Many psychological, sociological and criminology studies in recent decades have clearly shown that violent offenders have adolescent histories of serious and repeated animal cruelty. The F.B.I. has analyzed the lives of serial killers and their findings suggest that most serial killers have killed or tortured animals as children. Further research has shown consistent patterns of animal cruelty among perpetrators of more common forms of abuse such as: child abuse, spouse abuse and elder abuse.
FBI Supervisory Special Agent Allen Brantley was quoted as saying, "Animal cruelty is not a harmless venting of emotion in a healthy individual; This is a warning sign." There are deep psychological issues that lead to violent crimes against people
Jason Baker, Director of People for the Ethical Treatment of Animals (PETA) Asia said, "We believe that cruelty to animals is not inherent, but learned. That being said, teaching kindness and respect for animals - in our schools and homes - will foster empathy, the ability to understand what someone else feels." He added, "Incorporating the simple concepts of kindness and respect into our daily lives and teaching our children to respect and protect even the smallest and most despised among us will help kids value one another."
This puppy had his ears cut off as prank! He has recovered and is now adopted into a loving home. Photo Courtesy of Queen Waldorf Fights Back.
The link between animal abuse and interpersonal violence is becoming so well established that many U.S. communities now cross-train social-service and animal-control agencies in how to recognize signs of animal abuse as possible indicators of other abusive behaviors
In 1985, researchers Stephen Kellert and Alan Felthous extensively studied the animal abuse phenomenon. They discovered several motivations that helped to characterize animal cruelty in adults, many of which are applicable to youth who abuse animals. Some motivations are:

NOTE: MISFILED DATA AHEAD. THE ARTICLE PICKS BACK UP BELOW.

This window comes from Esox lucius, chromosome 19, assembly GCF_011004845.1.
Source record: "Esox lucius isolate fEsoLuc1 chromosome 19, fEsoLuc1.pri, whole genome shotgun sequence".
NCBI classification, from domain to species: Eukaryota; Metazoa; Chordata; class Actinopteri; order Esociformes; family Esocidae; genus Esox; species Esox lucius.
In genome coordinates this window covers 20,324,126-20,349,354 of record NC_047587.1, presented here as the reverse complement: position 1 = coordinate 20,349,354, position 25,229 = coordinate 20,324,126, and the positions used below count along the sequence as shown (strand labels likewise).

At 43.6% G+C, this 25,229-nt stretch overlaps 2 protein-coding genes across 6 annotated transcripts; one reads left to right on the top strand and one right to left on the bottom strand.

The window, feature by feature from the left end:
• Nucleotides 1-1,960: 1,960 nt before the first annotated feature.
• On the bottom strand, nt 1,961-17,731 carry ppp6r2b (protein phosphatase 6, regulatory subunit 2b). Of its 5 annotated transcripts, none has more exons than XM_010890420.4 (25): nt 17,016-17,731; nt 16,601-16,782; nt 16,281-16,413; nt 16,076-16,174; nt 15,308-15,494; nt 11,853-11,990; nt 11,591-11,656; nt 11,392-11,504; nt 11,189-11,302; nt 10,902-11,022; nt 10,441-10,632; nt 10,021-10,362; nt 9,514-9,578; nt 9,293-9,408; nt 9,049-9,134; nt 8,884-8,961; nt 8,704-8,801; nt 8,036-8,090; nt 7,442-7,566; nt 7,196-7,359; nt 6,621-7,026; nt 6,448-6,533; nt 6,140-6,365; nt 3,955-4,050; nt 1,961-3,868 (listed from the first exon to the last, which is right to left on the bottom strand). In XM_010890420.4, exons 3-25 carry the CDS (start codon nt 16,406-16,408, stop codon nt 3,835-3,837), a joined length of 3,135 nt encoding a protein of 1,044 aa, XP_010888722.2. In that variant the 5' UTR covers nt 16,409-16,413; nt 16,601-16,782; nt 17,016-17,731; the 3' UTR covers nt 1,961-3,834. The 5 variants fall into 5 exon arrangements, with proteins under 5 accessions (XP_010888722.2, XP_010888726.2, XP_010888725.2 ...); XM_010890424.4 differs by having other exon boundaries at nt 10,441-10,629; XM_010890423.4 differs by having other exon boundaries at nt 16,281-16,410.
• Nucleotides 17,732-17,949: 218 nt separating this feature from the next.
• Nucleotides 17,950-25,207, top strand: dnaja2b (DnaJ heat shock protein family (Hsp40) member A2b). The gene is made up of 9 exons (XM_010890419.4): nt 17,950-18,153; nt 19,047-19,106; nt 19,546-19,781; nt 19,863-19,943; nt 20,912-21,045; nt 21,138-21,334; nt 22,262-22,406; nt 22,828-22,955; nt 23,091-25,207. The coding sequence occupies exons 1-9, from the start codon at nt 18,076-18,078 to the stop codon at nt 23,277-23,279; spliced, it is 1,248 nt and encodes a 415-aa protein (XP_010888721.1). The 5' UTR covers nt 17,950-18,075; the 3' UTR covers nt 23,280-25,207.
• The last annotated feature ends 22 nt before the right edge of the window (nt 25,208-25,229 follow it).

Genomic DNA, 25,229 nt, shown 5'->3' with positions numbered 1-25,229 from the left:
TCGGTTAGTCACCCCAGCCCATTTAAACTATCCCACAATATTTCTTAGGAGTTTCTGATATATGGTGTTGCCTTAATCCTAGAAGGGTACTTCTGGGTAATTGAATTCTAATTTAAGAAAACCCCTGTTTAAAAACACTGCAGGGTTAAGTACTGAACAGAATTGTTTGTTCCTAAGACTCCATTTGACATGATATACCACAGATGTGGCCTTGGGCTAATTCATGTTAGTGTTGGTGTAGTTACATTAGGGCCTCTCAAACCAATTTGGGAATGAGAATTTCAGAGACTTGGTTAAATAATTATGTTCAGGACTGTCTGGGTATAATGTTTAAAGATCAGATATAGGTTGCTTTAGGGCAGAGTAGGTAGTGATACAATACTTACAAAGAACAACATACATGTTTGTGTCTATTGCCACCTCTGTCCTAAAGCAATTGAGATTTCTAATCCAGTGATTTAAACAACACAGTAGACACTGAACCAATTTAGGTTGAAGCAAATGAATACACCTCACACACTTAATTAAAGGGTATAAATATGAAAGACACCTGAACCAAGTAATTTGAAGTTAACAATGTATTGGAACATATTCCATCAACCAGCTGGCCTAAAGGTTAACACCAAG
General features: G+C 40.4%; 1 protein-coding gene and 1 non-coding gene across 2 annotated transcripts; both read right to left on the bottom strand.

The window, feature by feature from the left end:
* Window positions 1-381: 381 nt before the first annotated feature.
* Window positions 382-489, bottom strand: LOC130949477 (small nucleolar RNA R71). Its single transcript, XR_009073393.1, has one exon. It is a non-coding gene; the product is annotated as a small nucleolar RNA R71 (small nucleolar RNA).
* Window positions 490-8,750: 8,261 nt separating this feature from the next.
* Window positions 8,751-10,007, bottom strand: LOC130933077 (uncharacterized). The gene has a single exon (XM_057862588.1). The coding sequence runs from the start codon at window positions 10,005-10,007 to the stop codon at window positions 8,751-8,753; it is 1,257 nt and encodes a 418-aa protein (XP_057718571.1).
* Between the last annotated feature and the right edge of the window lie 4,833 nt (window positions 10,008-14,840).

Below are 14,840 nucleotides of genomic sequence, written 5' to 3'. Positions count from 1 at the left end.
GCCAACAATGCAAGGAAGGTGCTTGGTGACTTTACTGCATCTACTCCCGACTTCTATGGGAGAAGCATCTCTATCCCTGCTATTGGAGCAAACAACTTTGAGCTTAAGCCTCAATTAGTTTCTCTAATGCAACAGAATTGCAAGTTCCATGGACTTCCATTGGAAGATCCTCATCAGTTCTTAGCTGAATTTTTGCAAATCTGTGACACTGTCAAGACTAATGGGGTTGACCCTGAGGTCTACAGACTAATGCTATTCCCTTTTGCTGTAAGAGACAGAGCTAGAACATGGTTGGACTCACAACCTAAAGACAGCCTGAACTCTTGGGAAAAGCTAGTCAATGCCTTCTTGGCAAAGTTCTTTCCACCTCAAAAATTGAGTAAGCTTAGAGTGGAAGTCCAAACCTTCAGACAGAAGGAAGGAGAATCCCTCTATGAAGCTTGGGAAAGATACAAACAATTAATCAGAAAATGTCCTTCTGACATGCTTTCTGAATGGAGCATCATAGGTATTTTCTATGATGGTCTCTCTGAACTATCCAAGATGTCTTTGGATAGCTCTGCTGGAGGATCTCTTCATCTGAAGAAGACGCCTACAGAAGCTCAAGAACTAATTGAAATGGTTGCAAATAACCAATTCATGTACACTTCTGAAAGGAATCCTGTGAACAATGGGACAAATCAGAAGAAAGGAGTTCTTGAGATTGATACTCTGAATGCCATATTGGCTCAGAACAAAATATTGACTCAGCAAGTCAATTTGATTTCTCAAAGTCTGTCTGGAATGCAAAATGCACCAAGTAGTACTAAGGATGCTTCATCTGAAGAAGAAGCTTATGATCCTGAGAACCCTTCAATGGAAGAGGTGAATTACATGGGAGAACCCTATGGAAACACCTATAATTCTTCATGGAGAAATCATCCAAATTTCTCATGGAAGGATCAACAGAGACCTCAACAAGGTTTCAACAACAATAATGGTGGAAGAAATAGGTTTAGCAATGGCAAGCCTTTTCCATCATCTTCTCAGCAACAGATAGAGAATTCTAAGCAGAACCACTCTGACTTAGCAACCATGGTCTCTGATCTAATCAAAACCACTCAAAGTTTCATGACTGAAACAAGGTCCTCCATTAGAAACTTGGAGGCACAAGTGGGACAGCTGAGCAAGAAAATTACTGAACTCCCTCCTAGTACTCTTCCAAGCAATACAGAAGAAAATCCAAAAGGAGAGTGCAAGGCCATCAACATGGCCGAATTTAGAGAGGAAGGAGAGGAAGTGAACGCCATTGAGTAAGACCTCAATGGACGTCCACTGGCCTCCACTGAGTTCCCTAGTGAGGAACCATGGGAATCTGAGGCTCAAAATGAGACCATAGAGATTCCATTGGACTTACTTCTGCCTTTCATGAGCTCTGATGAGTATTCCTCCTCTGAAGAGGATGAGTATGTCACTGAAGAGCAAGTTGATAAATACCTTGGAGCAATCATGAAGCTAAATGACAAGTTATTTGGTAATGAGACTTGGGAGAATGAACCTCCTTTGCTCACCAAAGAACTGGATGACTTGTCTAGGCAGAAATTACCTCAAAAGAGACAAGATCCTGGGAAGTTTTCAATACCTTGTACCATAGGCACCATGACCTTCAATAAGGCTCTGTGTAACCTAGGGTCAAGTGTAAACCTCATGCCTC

Case reports and a youth interview study conducted by researchers Frank Ascione, T. Thompson and T. Black suggest a number of developmentally related motivations such as:
- To enhance one's own aggressiveness. To shock people for amusement.
- Controlling an animal through inflicting pain as a result of the sense of loss of full control in one's own life. (Physically abused by parents.)
- Retaliation against a person by hurting their pet.
- To experience sadism (the suffering experienced by the animal).
- Peer pressure
- Mood enhancement (e.g. animal abuse is used to relieve boredom).
- Sexual gratification (bestiality).
- Forced abuse (child is forced into animal abuse by a more powerful individual).
- Animal phobias.
- Post-traumatic play (reenacting violent episodes with an animal victim.)
- Imitation (copying a parent's or other adult's abusive "discipline" of animals).
Kellert and Felthous found that family violence, particularly alcoholism and paternal abuse, were significantly more common among aggressive criminals with a history of childhood cruelty toward animals. This connects with statistical information from animal control agencies in the United States. They say that in 80% of homes in which animal control agencies found abused pets, there had been investigations by child welfare agencies due to reports of physical abuse and neglect.